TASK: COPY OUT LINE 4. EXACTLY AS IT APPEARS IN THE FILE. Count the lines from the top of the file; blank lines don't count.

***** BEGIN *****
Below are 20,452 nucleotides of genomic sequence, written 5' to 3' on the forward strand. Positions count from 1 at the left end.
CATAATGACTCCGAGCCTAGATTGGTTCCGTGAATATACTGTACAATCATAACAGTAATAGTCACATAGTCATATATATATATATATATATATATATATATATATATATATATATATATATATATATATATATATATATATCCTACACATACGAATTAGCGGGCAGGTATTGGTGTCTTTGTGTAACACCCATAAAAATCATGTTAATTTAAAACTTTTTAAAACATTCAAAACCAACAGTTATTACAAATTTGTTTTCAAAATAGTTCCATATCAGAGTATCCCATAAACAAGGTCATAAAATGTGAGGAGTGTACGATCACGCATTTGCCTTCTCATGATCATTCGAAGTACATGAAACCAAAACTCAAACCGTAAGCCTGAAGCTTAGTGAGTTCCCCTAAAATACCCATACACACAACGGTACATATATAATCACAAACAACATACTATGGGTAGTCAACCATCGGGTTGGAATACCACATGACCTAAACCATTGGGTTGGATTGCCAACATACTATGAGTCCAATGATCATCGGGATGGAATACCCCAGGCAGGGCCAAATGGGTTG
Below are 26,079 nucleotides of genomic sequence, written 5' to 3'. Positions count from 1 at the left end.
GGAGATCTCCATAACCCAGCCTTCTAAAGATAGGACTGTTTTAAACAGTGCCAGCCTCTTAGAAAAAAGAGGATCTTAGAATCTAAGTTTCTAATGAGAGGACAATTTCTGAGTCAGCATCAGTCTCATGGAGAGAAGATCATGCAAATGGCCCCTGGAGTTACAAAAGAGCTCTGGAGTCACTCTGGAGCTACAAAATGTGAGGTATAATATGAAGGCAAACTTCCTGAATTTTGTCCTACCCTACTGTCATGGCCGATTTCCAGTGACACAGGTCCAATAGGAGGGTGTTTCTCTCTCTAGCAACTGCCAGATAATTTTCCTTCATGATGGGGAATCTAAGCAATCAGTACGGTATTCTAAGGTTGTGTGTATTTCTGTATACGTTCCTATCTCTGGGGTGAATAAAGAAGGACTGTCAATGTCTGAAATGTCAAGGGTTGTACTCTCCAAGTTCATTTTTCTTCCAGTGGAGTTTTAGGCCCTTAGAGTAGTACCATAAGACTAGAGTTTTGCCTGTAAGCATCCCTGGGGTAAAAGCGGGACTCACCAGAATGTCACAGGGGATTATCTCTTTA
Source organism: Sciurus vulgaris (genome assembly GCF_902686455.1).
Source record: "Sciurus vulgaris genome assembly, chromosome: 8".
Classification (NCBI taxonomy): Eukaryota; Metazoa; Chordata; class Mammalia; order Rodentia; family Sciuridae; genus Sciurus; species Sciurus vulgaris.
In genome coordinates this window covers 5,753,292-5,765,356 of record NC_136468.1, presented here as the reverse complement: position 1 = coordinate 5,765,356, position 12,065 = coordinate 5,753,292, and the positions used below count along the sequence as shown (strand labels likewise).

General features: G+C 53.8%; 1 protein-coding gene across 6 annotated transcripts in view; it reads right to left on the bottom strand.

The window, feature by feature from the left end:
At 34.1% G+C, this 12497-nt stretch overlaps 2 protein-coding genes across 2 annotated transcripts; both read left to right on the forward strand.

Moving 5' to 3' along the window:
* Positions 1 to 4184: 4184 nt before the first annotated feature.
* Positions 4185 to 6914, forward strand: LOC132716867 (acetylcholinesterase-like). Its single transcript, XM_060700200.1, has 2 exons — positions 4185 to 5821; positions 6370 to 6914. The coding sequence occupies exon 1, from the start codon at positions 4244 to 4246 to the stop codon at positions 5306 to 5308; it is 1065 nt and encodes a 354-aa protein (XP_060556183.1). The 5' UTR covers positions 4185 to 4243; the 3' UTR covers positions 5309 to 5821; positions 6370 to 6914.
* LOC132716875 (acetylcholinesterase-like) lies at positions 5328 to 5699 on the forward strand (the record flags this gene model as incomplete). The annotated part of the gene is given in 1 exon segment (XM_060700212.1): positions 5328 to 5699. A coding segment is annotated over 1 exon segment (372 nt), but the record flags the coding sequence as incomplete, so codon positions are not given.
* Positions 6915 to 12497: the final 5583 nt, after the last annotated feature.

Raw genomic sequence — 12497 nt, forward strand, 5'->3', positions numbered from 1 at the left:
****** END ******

GGAGATCTCCATAACCCAGCCTTCTAAAGATAGGACTGTTTTAAACAGTGCCAGCCTCTTAGAAAAAAGAGGATCTTAGAATCTAAGTTTCTAATGAGAGGACAATTTCTGAGTCAGCATCAGTCTCATGGAGAGAAGATCATGCAAATGGCCCCTGGAGTTACAAAAGAGCTCTGGAGTCACTCTGGAGCTACAAAATGTGAGGTATAATATGAAGGCAAACTTCCTGAATTTTGTCCTACCCTACTGTCATGGCCGATTTCCAGTGACACAGGTCCAATAGGAGGGTGTTTCTCTCTCTAGCAACTGCCAGATAATTTTCCTTCATGATGGGGAATCTAAGCAATCAGTACGGTATTCTAAGGTTGTGTGTATTTCTGTATACGTTCCTATCTCTGGGGTGAATAAAGAAGGACTGTCAATGTCTGAAATGTCAAGGGTTGTACTCTCCAAGTTCATTTTTCTTCCAGTGGAGTTTTAGGCCCTTAGAGTAGTACCATAAGACTAGAGTTTTGCCTGTAAGCATCCCTGGGGTAAAAGCGGGACTCACCAGAATGTCACAGGGGATTATCTCTTTA